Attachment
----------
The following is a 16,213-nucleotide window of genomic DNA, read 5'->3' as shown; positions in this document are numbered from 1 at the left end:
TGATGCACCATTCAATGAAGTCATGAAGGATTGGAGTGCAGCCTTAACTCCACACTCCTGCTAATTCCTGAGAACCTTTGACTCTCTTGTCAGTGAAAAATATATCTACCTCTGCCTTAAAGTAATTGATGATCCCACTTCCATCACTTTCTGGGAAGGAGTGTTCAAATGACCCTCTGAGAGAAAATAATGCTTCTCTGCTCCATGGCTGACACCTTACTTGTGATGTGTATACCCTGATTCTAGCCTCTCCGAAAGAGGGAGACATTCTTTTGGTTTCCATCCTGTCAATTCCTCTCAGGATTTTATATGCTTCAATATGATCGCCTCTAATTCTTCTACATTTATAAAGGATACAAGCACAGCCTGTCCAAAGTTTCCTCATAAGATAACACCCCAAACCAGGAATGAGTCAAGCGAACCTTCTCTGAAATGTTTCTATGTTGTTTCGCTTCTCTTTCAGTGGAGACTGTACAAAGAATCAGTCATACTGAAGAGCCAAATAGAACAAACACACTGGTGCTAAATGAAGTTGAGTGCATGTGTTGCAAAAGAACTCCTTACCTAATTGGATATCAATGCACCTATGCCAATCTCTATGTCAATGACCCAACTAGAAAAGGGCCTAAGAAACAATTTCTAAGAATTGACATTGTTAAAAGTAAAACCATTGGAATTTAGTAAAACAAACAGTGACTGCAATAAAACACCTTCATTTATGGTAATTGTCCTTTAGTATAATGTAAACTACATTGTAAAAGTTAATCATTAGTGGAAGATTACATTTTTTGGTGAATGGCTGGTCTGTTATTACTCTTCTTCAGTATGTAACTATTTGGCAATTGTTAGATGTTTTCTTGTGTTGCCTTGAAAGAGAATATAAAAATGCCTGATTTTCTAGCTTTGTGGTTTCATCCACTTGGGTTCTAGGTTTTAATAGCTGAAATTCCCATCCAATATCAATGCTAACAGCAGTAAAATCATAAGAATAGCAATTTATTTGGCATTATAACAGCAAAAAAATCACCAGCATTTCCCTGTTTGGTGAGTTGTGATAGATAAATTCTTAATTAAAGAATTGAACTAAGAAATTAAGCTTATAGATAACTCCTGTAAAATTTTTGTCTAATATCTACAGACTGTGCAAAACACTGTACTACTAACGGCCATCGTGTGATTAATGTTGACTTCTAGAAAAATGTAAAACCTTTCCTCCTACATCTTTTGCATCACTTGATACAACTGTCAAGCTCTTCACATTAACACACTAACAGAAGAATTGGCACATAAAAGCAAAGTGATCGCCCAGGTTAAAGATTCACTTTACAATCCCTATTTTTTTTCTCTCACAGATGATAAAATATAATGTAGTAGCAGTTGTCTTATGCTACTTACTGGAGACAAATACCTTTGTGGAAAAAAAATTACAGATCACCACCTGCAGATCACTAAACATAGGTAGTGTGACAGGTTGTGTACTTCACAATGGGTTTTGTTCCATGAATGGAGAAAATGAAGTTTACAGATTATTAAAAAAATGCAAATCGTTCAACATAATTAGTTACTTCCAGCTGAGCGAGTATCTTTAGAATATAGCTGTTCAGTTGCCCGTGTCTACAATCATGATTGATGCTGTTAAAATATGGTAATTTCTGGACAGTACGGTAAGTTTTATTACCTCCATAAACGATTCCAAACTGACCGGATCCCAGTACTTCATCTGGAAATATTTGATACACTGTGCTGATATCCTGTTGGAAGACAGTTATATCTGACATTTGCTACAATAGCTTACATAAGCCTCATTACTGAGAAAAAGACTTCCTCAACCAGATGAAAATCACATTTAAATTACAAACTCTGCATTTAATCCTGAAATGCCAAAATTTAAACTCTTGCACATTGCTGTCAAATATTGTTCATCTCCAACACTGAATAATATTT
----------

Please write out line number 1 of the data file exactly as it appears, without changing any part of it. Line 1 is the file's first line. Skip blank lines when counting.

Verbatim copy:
The following is a 16,213-nucleotide window of genomic DNA, read 5'->3' as shown; positions in this document are numbered from 1 at the left end: